Of flags and standards and fighting words and a memory or two

It is hard to believe that it was only a year ago that I woke up in my own bed for the first time after a historic (for me) jaunt to Iowa to take part in the campaigning for the caucuses, the infamous “Scream” still ringing on the public airwaves. My account of that trip, to the
“Perfect Storm” for Howard Dean (which proved less than perfect) is still on line here:

It was the experience of keeping that online journal (which the digerati insist on calling a blog, which sounds to me too much like bog) that lead to my creation last May of this mailing list. I guess you have to lay blame someplace…

Of course, my man wasn’t going to stay down for long. As anyone interested in such things surely knows by now, Dean is in the running for DNC Chairman. you can hear all about it on The Week, with George Stephanopoulos, Sunday morning at 9:30 (Milwaukee time).

My friend and cohort Geri sent me a reminder that even though we had lost the battle, the mood on the floor of the Val-Air ballroom was not all gloom and doom that night, just over a year ago. Her video record is here:

Reading the post-coronation wrap-ups in the press this morning was enlightening if, like me, you only heard the speech in late coverage, and not fully surrounded by the hype of the live broadcast. While William Saffire in his waining days at the New York Times ranked the speech “among the top 5 of the 20 second-inaugurals in our history,” this despite Bush’s “unmodulated delivery.” (ooch)

Some of us, my self included, do not rank it that high. Granted, I have only witnessed four of these second inaugurals, but using my customary listening-from-the-next-room-so-I-am-not-suckered-by-the-pomp technique thought that while it was a good speech, it was too lofty. Loft is good in such a speech, but without any grounding risks just drifting away. While people may still remember “soft bigotry of low expectations” from Bush’s first inaugural, I wonder if anyone will remember this years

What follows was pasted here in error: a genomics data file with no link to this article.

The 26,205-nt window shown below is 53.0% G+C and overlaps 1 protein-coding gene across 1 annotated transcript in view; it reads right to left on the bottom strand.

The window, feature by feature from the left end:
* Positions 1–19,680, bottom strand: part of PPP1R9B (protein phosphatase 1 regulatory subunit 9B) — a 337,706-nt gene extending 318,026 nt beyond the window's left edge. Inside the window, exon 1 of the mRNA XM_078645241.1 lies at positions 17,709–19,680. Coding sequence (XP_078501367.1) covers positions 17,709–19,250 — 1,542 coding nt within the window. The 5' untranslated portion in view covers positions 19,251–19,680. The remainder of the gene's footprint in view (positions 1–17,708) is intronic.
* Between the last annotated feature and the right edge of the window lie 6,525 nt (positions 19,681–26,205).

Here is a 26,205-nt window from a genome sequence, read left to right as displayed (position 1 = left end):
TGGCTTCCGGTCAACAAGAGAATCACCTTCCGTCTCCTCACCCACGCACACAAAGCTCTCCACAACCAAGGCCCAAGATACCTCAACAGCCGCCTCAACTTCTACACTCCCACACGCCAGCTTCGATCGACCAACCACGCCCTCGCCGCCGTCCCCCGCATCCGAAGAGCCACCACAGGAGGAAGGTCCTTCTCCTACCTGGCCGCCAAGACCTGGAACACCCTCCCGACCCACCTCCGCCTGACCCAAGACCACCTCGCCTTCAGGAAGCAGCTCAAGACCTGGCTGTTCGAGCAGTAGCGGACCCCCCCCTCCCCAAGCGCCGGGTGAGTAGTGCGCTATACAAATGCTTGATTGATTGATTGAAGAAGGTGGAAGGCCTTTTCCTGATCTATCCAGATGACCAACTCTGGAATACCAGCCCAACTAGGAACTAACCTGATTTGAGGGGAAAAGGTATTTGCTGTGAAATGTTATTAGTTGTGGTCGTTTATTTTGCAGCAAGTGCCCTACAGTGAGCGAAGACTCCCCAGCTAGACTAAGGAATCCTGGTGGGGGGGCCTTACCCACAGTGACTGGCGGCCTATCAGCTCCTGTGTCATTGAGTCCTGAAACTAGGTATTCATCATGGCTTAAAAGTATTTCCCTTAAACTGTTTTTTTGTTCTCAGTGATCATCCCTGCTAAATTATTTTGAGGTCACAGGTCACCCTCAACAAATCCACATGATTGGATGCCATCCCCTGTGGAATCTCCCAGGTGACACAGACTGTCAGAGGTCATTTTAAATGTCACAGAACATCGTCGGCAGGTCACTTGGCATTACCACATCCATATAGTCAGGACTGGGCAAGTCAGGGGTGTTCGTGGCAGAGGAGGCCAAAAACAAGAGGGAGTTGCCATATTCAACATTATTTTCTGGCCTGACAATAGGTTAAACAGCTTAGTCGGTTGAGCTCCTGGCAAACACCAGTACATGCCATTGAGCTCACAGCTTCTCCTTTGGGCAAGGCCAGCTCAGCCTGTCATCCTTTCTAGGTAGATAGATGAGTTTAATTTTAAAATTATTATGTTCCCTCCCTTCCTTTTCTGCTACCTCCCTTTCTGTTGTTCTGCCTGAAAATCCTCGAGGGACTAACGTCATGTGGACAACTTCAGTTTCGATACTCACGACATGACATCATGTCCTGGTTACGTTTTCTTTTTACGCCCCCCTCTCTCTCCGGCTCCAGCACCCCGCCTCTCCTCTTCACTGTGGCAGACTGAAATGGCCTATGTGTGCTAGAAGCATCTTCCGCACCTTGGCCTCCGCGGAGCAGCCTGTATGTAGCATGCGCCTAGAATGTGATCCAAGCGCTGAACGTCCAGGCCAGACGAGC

“cannot carry the message of freedom and the baggage of bigotry at the same time.” We’ll see…

I am always amazed when it happens, but I do find myself in agreement with the Cato Institute for once. Today the Washington Times, that bastion of conservative parrots in Rev. Moon’s back pocket, ran this in their coverage of the speech:

William Niskanen, chairman of the Cato Institute, criticized Mr. Bush’s call for a more activist military role in the world as “dangerous, eloquent nonsense,” rejecting the implication in the president’s remarks “that anyone’s lack of liberty threatens us.”

Meanwhile, Deborah Orin, in the New York Post, that bastion of radical conservative parrots in Rupert Murdoch’s back pocket, writes:

Bush’s speech was a ringing reaffirmation of his belief that freedom is the best way to keep America safe because free societies don’t breed terrorists.

Now I may be remembering this wrong, but wasn’t the worst act of terrorism on American soil, prior to 9-11, the attack on the Murrah office building in Oklahoma City, carried out by an American? Where was he bred?

And one must wonder what the reaction of more conservative southern religious supports will be to this nugget from the speech:

America will not pretend that jailed dissidents prefer their chains, or that women welcome humiliation and servitude…

One last comment on the speech. Can anyone be surprised to here the Jordanian terrorist Abu Musab al-Zarqawi say yesterday:

“In the fight against the arrogant American tyrant who carries the flag of the cross, it is being crushed emotionally and morally,” he said, according to a translation from Reuters. “Our battle with the enemy is a battle of streets and towns and has many tactical, defensive and offensive methods. Fierce wars are not decided in days or weeks.”

within hours of Dubya, in his address, saying:

That edifice of character is built in families, supported by communities with standards,and sustained in our national life by the truths of Sinai, the Sermon on the Mount, the words of the
Koran and the varied faiths of our people.

But enough of that, how about a little levity? My friend Russ sent me this link:

A couple of recent news bit that you may want to take a look at if you missed them: First, one of my favorites, Frank Rich, writes a pretty good column in the Sunday Times art section. His entry from Jan. 12th was precious:

And this piece from Wednesday about Leslie Moonves’s plans for CBS Evening News in a post-Dan Rather era contains an interesting dea:

As part of the overhaul he indicated he would even consider a role for Jon Stewart of Comedy Central’s “Daily Show.” Mr. Stewart has emerged as both a late-night comedy star and a biting commentator on the news…

…Mr. Moonves said his thinking was quite broad at this point, as his consideration of Mr. Stewart made evident.
Mr. Moonves, who is also the a president of CBS’s parent company, Viacom, noted that because Comedy Central is also owned by Viacom, Mr. Stewart is available for such consideration. “Jon Stewart is part of our company and we speak regularly about all sorts of different things,” Mr. Moonves said.


Well, enough for now